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This memorial is dedicated to five brothers born to John Geraerdt and Katherine Vasser Crommelin who each distinguished themselves in service to the United States military during World War II. The Crommelin family lineage can be traced back to the 1820s in Alabama and all five brothers graduated from the United States Naval Academy. During World War II, the brothers achieved positions of leadership and were featured in a January 1944 issue of Time Magazine. Between their service as pilots, officers, and one who became a vice admiral, the brothers made the local Alabama family one of the most decorated in the war and were known locally as the "Fabulous Five" and "The Dixie Demons."

  • Crommelin Brother Memorial
  • Eldest Brother, John Crommelin
  • Henry Crommelin
  • Charles "Charlie" Crommelin
  • Richard "Dick" Crommelin
  • Quentin Crommelin

The oldest Crommelin brother was John Crommelin, Jr, who was born on October 2, 1902 and became the first to attend the U.S. Naval Academy. He graduated in 1923 and served on three aircraft carriers, the USS Lexington, USS Ranger, and USS Enterprise . John Crommelin was the Executive and Air Officer on the Enterprise during the Battle of Midway. He later became one of the central figures in the episode that would be known as the "Revolt of the Admirals." John Crommelin also ran for the US Senate in an unsuccessful campaign following his service.

Henry Clairborne Crommelin was born on August 1904 and graduated from the Naval Academy in 1925. In November 1942, Henry was in command of destroyers during the American offensive in North Africa. He was awarded the Silver Star a year later while serving in the Pacific because during a battle at the Tarawa Atoll. In July 1944, was awarded the Bronze Star with Combat 'V' for Valor for the recapture of the island of Guam. He achieved the rank of vice-admiral by the end of his career.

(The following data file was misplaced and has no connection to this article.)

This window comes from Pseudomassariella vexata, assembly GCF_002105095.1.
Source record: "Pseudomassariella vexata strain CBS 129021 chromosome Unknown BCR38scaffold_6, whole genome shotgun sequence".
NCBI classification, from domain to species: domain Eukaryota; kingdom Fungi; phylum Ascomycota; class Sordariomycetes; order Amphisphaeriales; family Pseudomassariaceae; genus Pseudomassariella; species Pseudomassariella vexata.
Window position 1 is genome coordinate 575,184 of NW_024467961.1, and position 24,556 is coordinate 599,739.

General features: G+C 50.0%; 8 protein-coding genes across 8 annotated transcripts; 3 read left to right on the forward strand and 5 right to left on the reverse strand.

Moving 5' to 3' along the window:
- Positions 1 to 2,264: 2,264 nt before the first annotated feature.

The next brother is Charles Crommelin born March 16, 1909. He graduated from the Naval Academy in 1931 and became famous for his flying of the F6F Hellcat fighter planes in the Pacific. He earned the rank of commander. August 1943, Charles was awarded the Distinguished Flying Cross because of his flying and action over Marcus Island that the Japanese held. He is known for his command over the Carrier Air Group 12, called "Crommelin's Thunderbirds," who had the first airstrikes against Japan. Unfortunately in March of 1945, Charles went missing over the sea near Okinawa and was declared killed in action.

The fourth brother Richard Crommelin was born on January 8, 1917. He graduated the Naval Academy in 1938. In 1942, he was a Lieutenant Junior Grade when he served on the USS Yorktown. The same year, Richard "was credited with shooting down two of six Japanese Zero fighter planes." He joined his brother, John, during the Battle of Midway as well. In July 1945, a year after Charles' death, Richard was killed in action and he was also awarded Distinguished Flying Cross, along with the Legion of Merit for his activities during World War II.

The youngest of the Crommelin brothers was Quentin Crommelin born September 26, 1918. Quentin graduated the Naval Academy in 1941 and served on the USS Saratoga as a gunnery officer. In August 1942, Quentin ship the joined his brother's vessel, the USS Enterprise during the Solomon Island Campaign. During this campaign, the Saratoga sank a Japanese aircraft carrier. Quentin Crommelin retired as a captain.

The Crommelin Brothers, Encyclopedia of Alabama. April 2nd 2013. Accessed February 22nd 2020.

Crommelin Memorial , . July 29th 2019. Accessed February 22nd 2020.

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